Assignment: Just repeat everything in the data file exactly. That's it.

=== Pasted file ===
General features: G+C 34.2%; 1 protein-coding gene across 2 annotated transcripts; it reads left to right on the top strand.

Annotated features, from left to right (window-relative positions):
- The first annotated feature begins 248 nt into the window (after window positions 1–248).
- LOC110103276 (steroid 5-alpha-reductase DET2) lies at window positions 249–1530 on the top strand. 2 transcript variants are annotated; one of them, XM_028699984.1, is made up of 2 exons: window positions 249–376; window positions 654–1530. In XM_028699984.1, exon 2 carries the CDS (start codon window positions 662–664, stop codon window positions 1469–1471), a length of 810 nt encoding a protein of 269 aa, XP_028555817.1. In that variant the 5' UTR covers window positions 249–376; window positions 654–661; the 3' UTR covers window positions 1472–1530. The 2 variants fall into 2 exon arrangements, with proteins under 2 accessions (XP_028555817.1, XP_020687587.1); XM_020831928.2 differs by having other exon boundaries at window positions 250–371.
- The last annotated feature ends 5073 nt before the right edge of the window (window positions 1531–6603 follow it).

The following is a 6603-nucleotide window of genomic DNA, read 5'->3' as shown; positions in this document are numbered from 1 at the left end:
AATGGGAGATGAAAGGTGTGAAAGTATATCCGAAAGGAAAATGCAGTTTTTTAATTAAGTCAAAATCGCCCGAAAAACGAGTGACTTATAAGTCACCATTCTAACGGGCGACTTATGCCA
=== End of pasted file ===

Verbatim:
General features: G+C 34.2%; 1 protein-coding gene across 2 annotated transcripts; it reads left to right on the top strand.

Annotated features, from left to right (window-relative positions):
- The first annotated feature begins 248 nt into the window (after window positions 1–248).
- LOC110103276 (steroid 5-alpha-reductase DET2) lies at window positions 249–1530 on the top strand. 2 transcript variants are annotated; one of them, XM_028699984.1, is made up of 2 exons: window positions 249–376; window positions 654–1530. In XM_028699984.1, exon 2 carries the CDS (start codon window positions 662–664, stop codon window positions 1469–1471), a length of 810 nt encoding a protein of 269 aa, XP_028555817.1. In that variant the 5' UTR covers window positions 249–376; window positions 654–661; the 3' UTR covers window positions 1472–1530. The 2 variants fall into 2 exon arrangements, with proteins under 2 accessions (XP_028555817.1, XP_020687587.1); XM_020831928.2 differs by having other exon boundaries at window positions 250–371.
- The last annotated feature ends 5073 nt before the right edge of the window (window positions 1531–6603 follow it).

The following is a 6603-nucleotide window of genomic DNA, read 5'->3' as shown; positions in this document are numbered from 1 at the left end:
AATGGGAGATGAAAGGTGTGAAAGTATATCCGAAAGGAAAATGCAGTTTTTTAATTAAGTCAAAATCGCCCGAAAAACGAGTGACTTATAAGTCACCATTCTAACGGGCGACTTATGCCA